James K.A. Smith defined secularism as such: “neutral, unbiased, objective, and capital R – rational, and because of that, areligious”. He went on to describe a secularist society, or culture, as having the basic same attributes. Neutral, unbiased, objective, Rational, and areligious. I personally believe that this doesn’t quite capture what the term secular is, and what a secular culture looks like. To me, a secular society is driven by science, focused on the happiness of those who live there, striving towards enlightenment and acceptance of ALL people and their individual beliefs. It does not exclude, or legislate religious beliefs, and does not suffer long those who seek to impose their views on others.
Tennessee is a good example of those living in a buffered world. It is perfectly acceptable to assume everyone you meet is a Christian. In fact, it’s almost expected that everyone you meet is a Christian. I admit that when I left the church, I was haunted by what I left behind. Although I knew I made the right decision, I felt a longing for…something. It was the ceremony of it all. The rituals, few though they may be in today’s churches, were something I had just come to love. The people, the fellowship, I missed it. Because I had a new outlook on life that didn’t include all of the things about Christianity that made me feel guilty all the time, I grew angry at my past life. I was liberated by my future, but angry that it took me so long to get there. I gave up so much happiness due to guilt by a God I no longer believed in. I set out to squirrel myself away from all Christians. Shockingly this was very hard to do while living in the heart of Tennessee with a Christian wife and children.
I soon took a job at the local hospital working in IT. My supervisor was a devout Christian and literally, and I believe involuntarily, curled his lip the moment he found out that I was an atheist. I have no doubt in my mind that had he known, he would have never hired me. By this time I was getting over my anger and was beginning to see things a bit more clearly. I viewed the Christians around me as putting up barriers to protect themselves against non-believers, and I didn’t realize that I was putting up my own barriers to protect me from them.
It wasn’t until just a couple of years ago that cracks started forming in the grand fortress I had built up around myself. In 2015 I became a Buddhist. In Buddhism, we don’t worship anyone or anything. Our journey is an internal one. We strive to continually live in each moment, and hope to be better versions of ourselves with each passing second. We accomplish this different ways, but one of the pillars of the work is meditation. So I meditated often. I still do. During meditation, your brain can really give you some insight into problems you didn’t realize you had. So a couple of years ago, working a different job, I came into contact with a person experiencing a severe mental crisis. He wanted to kill himself. No one could convince him of his worth. That night, I meditated and this young man’s image came to mind. I said to myself, “I just cannot understand why he sees no value in himself.” My brain, the sarcastic brute that it is, responded, “Kind of like how you don’t see any value in people who are Christians.” Ouch.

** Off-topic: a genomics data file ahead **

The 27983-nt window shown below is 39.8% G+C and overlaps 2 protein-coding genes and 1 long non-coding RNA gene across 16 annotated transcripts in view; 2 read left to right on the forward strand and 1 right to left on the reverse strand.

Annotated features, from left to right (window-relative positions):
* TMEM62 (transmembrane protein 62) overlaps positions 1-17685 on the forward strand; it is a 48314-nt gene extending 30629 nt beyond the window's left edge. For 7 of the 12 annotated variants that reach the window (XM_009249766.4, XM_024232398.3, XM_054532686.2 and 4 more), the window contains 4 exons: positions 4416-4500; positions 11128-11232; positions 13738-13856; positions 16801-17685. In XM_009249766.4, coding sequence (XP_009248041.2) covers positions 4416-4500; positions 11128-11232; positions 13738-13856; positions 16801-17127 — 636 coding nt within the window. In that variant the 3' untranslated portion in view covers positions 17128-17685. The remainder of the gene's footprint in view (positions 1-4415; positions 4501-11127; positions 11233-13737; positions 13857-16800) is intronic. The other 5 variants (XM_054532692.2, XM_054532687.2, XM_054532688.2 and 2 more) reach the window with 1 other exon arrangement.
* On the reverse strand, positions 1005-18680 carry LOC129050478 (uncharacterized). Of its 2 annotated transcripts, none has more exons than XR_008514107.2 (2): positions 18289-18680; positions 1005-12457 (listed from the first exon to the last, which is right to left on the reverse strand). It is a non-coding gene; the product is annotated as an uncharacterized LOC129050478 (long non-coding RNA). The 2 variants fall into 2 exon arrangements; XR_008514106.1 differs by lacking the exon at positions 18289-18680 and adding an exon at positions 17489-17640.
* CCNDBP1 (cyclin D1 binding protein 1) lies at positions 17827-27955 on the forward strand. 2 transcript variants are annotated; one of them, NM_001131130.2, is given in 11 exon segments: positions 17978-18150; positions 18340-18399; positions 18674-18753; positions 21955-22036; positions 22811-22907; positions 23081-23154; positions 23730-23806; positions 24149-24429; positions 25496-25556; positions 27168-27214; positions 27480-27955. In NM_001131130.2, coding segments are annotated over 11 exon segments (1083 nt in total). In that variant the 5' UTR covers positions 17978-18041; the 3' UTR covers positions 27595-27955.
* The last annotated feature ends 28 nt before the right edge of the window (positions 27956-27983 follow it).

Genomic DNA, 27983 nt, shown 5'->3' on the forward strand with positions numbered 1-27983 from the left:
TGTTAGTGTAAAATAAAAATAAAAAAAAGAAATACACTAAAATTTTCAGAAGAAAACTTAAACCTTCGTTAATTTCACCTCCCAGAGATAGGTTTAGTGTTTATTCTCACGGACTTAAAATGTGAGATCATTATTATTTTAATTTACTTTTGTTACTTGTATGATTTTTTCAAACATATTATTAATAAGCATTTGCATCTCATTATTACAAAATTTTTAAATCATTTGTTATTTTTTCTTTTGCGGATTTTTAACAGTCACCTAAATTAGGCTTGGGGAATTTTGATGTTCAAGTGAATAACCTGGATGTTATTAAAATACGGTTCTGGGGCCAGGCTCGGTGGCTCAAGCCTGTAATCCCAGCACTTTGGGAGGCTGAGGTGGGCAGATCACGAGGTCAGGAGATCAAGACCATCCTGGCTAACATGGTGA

That experience started me on the path I’m on today. I am determined to see the value in all people. I will not insulate myself any longer. Although I’m very introverted, I will be as social as I can be with whomever is willing. I will not only see their value, I will value their value. There will no longer be a buffer between my heart and theirs. I will live as authentically as possible, and seek the authenticity in everyone else. I don’t necessarily agree with those who insist that how we believe is tied directly to how we identify. I believe what I believe and have no use in identifying as anything at all. If I do so, it’s to help someone else classify me, if they must, in their own brain. For Christianity, it’s different. In some ways, Christians are called to identify.
This inevitably leads to confusion between actual beliefs and beliefs that they believe they should hold. That is your crisis of faith. That’s your falling away. It’s because in this society, we’re not supposed to be authentic. I reject the implication that if you’re authentic and that compels you to look, act, or believe differently, that somehow you’re wrong. The real problem is that we’ve stopped seeing ourselves and others as humans. We see ourselves as Buddhists, Christians, Republicans, Democrats, Muslims, other. None of those things are true. They just aren’t. A true secular society isn’t scary. It’s what we should strive for. You’re free to be authentic. So if you disagree with your pastor, say so. If you disagree with how you identify, change it.